The other outcome, however, seems both more likely and more scary. If Trump and/or his family is accused of crime by Mueller, Trump’s base is now well programed to believe that their guy is getting screwed by the Deep State, the patrician Washington establishment, the elites, and the fake news media. The Trump population is likely to feel the rage.  Hard to predict the form that might take, but – turbocharged by Fox and perhaps by the President himself – a dark and ominous force may well be unleashed.

Protesters alone – however vehement – are not a problem. The problems will emerge when counter-protesters assemble… some to gloat, some to deride, and some simply to lance two years of pent-up anxiety, disgust, and antipathy toward the other side. 

Protesters and counter-protestors are tinder looking for a match. Perhaps we should expect angry clashes. But in the fire this time, the confrontations are instantly viral on a zillion iPhones, sparks on gasoline all across the country. What could rapidly ensue: a most uncivil war with no geographic boundaries, only sectarian regions with prevailing influences. We become our own private Iraq, with the potential for violence to explode in communities around the nation. It is not a war of Red States and Blue States. It is Red people and Blue people sharing restaurants, bars, and stadiums, overhearing conversations, feeling cheated, and looking for trouble.

Who is thinking about all that?

Who will be urging calm? Who is going to diffuse the rage?

We sure know who is supposed to be considering all that. Once upon a time, great leaders stepped into times of great turmoil to soothe boiling tempers and outrage. Think of Robert Kennedy’s perfectly-pitched extemporaneous expression of grief and hope in Indianapolis the night that Martin Luther King, Jr. was killed. And to be appropriately bi-partisan on this point, George W. Bush was at his very best in the days following the 9/11 attacks, whether speaking with a bullhorn to firefighters at Ground Zero, or making a point of visiting the Islamic Center of Washington to send a clear message that the United States did not hold Muslims or Islam responsible for the acts of terrorists.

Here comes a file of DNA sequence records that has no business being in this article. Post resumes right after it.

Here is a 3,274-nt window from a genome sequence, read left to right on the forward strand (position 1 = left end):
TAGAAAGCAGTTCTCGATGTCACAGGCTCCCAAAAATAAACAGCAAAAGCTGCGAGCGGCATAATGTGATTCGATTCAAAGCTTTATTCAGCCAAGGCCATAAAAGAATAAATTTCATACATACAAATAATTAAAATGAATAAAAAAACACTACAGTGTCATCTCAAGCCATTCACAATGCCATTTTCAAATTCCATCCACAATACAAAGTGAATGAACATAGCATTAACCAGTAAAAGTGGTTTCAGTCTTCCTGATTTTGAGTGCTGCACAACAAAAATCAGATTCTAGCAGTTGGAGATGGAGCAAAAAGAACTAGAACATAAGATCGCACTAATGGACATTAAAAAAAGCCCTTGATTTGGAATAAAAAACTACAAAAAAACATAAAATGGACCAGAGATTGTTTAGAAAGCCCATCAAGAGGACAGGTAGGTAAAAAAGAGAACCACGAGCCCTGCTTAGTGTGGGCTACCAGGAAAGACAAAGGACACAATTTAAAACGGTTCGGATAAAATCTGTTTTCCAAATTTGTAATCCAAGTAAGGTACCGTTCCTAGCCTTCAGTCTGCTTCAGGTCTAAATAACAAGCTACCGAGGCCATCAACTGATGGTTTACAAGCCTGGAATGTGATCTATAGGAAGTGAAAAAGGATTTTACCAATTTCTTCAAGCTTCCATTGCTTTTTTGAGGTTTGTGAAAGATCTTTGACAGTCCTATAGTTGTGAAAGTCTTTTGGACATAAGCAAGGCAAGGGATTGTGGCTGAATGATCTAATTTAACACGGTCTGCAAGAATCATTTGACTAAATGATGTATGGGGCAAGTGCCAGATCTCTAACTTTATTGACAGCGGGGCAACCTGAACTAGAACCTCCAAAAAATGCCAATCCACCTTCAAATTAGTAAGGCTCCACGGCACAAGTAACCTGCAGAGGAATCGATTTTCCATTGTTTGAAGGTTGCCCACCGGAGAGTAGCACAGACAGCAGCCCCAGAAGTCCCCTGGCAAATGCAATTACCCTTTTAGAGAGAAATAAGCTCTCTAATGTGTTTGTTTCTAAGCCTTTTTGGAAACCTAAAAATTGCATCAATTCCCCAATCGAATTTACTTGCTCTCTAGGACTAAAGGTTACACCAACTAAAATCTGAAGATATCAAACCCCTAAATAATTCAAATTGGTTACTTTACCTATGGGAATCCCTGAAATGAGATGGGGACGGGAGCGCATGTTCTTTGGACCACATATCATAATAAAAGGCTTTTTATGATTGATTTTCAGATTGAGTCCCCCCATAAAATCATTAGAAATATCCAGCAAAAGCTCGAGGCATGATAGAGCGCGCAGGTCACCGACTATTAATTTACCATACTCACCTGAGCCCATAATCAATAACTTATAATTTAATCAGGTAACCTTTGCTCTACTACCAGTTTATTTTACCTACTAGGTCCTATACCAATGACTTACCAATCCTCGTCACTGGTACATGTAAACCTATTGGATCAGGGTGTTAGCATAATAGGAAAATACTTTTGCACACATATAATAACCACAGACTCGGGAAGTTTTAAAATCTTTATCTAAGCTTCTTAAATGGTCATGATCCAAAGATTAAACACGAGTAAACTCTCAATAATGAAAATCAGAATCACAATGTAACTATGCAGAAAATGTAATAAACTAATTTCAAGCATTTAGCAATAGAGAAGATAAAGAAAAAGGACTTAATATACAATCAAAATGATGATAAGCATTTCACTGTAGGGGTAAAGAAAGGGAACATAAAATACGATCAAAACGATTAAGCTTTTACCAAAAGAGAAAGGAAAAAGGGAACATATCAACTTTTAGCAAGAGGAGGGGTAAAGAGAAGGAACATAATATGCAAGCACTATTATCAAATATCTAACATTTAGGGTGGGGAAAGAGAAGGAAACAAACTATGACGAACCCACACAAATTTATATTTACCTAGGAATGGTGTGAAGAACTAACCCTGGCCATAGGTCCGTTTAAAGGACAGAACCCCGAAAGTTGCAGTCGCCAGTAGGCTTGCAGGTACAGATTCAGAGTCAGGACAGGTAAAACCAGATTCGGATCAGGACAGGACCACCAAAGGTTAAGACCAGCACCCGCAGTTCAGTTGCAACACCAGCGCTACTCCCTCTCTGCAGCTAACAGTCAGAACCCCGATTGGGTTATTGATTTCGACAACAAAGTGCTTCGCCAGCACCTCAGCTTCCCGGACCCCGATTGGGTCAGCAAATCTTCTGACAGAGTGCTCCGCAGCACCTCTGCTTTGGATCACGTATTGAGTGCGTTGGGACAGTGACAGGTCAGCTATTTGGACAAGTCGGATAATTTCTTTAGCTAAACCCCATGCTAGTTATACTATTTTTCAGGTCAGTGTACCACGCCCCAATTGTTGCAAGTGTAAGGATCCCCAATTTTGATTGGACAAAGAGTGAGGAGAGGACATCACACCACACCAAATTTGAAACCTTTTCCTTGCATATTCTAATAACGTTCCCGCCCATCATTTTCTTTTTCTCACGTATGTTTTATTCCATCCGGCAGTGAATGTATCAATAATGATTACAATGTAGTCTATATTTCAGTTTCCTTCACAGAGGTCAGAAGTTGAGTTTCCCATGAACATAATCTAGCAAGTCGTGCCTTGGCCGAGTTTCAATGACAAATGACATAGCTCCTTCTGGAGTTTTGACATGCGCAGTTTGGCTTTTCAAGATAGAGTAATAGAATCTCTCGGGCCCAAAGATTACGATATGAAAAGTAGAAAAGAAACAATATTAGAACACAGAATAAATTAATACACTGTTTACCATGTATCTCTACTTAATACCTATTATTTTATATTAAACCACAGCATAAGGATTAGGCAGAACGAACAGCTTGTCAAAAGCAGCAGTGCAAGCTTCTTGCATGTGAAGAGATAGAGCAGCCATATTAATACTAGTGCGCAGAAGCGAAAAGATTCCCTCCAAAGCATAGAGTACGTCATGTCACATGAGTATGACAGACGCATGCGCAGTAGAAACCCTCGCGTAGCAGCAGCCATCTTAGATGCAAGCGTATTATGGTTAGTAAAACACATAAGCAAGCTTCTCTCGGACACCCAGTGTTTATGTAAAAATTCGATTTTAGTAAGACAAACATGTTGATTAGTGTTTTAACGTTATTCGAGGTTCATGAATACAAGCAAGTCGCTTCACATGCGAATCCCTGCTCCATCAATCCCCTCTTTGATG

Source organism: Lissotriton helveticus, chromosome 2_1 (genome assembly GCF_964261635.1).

No, it does not appear that the current President of the United States is making– or apparently planning – calming words to the nation about allowing the legal process to work through to completion.

Quite the opposite: he appears to be getting his troops ready to rumble. 

Not enough attention was paid to this quote from Trump, made on Saturday in an interview with Breitbart:

“You know, the left plays a tougher game. It’s very funny. I actually think that the people on the right are tougher, but they don’t play it tougher. O.K.? I can tell you I have the support of the police, the support of the military, the support of the Bikers for Trump. I have the tough people, but they don’t play it tough — until they go to a certain point, and then it would be very bad, very bad.”

Say what, Mr. President? Are you actually stoking the cops, the army, and a bunch of motorcycle thugs to spring into “very bad” action at a “certain point?” And does the Mueller report qualify as a "certain point?"

Should we be surprised? Violence is a recurring leitmotif in Donald Trump’s ongoing efforts to arouse his base. Video clips of his stadium shows are filled with his lusty shouts to deal with protestors with violence ("I'd like to punch him in the face!”... "Knock the crap out of him, would you? I promise you, I will pay your legal fees!") Who can forget Trump’s August 9, 2016 campaign rally, when he seemed to blatantly invite gun owners to take matters into their own hands if Hillary Clinton was elected President: “If she gets to pick her judges, nothing you can do, folks… Although the Second Amendment people — maybe there is, I don’t know.”